The miraculous part of the story, and hence the name of the book, is that George Washington was shot at numerous times and was not even scratched.  There was a hole through his hat that should have been a bullet in his head.  There were four bullet holes in his coat that should have penetrated skin and bones.  Two horses were shot out from under him and he was the only officer to survive the battle. 

These are not undocumented tales.  George wrote several letters after the battle that still exist stating “by the miraculous care of Providence I have been protected beyond all human probability or expectation.” There is a journal of a colonial woman, Mary Draper Ingels, who was captured by Indians and later returned to her home.  She heard the Shawnee Indians tell of a great leader of the white men who was protected from bullets.   One of the Indian chiefs in the attack gave testimony several times saying, “Washington was never born to be killed by a bullet!  …An Invisible Hand had indeed turned aside the bullets.”  These details were included in history textbooks right up until 1934.  Then the details of the providential care of our first president got foggy.

This is why we prefer to choose our own curriculum.  So we learn the truth about our great country that was founded by Christians… men and women who followed after God and the truth in the Bible.  There, you can count this as your history for today.

A Reader Will Read No Matter What!

May 27, 2010

I have not been feeling well for over a week now… stiffly nose, sore throat, annoying cough, weariness and general lethargy.  If that isn’t bad news on its own, I don’t have a quality piece of literature to take me away from the here and now!  Of course, I’m still reading, but nothing that grabs my interest and sucks me in while hours dissipate.  Oh, for an orphan story of rags to royalty and lost parents to found love…. on the docks in a new country…. ….. …. 

As you may or may not know, I’ll be teaching History of Arizona next school year and I’m searching for biographies for the high schoolers to report on.  I proof them all first, so as not to assign steamy wagon stories of lust gone bad on the lonely, dusty trail in the desert.  I’m currently speed reading These Is My Words, a collection of diary entries from a pioneer woman.  Thez onlee sew much badd gramer n spellin’ I ken tak in won sittin’.  Good grief.  The stories are thought provoking, but as a English-loving teacher, I don’t think I can assign this book in its entirty to anyone who may mention my name in association with the book.  Maybe I’ll read excerpts to the class for brainstorming journal writing ideas.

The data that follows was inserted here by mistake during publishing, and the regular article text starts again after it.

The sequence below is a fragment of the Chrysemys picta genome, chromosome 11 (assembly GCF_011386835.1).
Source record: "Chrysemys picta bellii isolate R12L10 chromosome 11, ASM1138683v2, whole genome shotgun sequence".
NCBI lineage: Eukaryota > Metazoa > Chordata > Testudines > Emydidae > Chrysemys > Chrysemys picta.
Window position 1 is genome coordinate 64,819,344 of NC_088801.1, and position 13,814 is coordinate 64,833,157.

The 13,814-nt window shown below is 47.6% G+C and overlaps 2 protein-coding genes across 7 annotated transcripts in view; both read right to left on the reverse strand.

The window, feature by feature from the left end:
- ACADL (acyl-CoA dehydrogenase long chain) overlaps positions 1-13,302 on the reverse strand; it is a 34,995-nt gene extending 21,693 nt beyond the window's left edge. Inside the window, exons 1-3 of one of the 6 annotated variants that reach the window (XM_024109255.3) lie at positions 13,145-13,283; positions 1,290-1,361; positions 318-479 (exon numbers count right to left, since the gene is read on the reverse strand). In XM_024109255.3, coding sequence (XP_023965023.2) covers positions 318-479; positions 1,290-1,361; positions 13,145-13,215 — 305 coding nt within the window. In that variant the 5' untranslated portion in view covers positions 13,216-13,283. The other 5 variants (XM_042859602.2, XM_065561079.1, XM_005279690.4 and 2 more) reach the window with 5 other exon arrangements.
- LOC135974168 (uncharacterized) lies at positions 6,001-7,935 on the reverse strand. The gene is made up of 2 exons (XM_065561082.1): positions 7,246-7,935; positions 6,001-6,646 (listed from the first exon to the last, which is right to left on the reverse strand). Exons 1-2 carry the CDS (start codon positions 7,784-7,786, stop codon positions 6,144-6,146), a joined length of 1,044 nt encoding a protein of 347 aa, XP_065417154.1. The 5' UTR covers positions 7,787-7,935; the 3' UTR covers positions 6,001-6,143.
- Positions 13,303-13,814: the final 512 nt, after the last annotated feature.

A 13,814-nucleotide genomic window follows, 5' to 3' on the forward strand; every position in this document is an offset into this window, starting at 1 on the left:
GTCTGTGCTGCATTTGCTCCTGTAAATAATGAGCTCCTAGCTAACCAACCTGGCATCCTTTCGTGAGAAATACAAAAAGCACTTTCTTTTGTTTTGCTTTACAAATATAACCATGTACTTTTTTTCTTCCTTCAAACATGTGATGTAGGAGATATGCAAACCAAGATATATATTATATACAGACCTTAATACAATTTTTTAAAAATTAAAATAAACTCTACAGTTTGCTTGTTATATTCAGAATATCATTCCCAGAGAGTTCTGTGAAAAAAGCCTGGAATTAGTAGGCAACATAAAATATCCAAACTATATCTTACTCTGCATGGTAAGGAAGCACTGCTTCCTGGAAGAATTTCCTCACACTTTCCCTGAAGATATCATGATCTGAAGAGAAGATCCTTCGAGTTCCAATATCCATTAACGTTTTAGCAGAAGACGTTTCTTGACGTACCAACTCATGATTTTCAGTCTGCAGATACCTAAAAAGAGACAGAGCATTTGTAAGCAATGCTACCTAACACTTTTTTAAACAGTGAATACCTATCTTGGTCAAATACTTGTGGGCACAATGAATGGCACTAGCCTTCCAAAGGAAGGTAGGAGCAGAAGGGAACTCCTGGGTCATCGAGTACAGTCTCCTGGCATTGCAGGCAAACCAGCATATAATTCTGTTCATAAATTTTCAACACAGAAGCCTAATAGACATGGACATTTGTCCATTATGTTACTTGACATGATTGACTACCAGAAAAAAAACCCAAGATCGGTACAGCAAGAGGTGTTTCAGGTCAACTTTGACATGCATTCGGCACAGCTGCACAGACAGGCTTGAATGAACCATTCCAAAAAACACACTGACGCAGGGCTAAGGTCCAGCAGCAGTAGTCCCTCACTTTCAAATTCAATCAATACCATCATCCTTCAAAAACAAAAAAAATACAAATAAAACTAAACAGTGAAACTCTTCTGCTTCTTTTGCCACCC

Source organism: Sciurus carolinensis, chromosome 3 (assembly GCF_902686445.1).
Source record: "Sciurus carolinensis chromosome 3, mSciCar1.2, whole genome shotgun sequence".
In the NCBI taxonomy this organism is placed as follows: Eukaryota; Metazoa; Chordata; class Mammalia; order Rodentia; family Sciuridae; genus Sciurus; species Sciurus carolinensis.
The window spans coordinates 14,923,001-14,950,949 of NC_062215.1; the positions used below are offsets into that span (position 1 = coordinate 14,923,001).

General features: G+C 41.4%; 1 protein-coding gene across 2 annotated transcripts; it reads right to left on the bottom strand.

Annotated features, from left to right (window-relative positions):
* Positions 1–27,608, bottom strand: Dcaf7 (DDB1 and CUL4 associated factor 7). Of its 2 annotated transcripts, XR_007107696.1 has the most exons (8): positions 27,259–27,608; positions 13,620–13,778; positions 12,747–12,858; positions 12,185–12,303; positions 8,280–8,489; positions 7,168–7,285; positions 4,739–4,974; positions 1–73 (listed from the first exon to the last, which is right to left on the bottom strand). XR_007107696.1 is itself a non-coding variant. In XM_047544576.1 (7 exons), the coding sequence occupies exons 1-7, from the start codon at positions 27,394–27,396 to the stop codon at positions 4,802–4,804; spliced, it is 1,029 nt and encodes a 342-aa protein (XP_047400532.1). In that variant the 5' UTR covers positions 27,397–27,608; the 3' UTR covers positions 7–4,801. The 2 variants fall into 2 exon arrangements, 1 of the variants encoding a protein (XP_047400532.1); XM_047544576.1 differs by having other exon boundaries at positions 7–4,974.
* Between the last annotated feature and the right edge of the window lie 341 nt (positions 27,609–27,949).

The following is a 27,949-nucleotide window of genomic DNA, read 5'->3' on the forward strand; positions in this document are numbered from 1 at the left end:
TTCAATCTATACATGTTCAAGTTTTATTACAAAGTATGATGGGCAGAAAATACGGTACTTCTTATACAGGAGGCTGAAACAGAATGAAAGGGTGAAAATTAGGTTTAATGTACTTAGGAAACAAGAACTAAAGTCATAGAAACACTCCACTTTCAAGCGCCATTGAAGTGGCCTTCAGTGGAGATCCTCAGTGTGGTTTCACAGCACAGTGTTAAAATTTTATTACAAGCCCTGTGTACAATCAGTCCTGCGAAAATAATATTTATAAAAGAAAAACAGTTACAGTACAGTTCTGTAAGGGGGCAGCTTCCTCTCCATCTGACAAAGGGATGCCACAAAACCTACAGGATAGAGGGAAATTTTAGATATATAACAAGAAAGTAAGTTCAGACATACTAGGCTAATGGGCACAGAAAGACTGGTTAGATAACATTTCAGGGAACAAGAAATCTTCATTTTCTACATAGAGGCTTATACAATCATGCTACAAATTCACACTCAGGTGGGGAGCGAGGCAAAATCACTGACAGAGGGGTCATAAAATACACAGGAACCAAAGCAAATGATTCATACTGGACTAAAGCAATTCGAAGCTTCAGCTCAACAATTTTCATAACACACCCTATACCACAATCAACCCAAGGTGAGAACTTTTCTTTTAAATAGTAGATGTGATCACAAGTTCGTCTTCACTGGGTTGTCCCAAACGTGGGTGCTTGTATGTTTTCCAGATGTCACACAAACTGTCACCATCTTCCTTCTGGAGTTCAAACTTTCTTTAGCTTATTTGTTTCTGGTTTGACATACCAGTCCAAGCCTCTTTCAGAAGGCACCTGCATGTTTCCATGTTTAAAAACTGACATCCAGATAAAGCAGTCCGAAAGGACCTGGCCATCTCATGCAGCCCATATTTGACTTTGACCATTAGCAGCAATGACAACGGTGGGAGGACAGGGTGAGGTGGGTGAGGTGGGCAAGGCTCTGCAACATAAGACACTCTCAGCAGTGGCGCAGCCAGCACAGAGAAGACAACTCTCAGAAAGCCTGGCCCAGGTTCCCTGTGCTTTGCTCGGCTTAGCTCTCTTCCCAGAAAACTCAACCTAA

Bulletproof George Washington is the other book I’m making my way through.  It’s a short read and if I was not incapacitated it would sincerely be an hour-long at most.  But I’m on day three.  I have to put the book down to blow my nose…. I may have above average manual dexterity, but I cannot blow my nose singlehandedly.  History books of REAL history that has been systematically removed from government text books and encyclopedias makes me want to shout for joy… and proclaim the truth from the roof top.   (I’m not sure I could get up on our roof, however….)  This book is written from five or six different sources with genuine stories of God’s hand of guidance and protection on our country’s first President. And God, himself, is even mentioned in the pages for all to see!   The book discusses daily happenings in young George’s life that are not common knowledge thanks to our liberal school systems. My kids will be reading this when we study American History… next school year… 2011-2012.

My name is at the top of the Reserved list at the library for two new books that are on order…. one from one of my favorite authors, Allison Pittman titled The Bridegrooms.  I’ve read everything Ms. Pittman has published and have not been disappointed yet.  Her books make me giggle out loud…. GOL.  The other is Her Mother’s Hope by Francine Rivers.  Francine has caught and held my interest in the past, but has also let me down a few times…. I’m hoping with all hope for Her Mother’s Hope to be a keeper.  I pray at least one of these comes in before we head away on a two-week road trip!


And can I just make a plug for Cepocal?  It is by far the best cough drop on the market!  Really!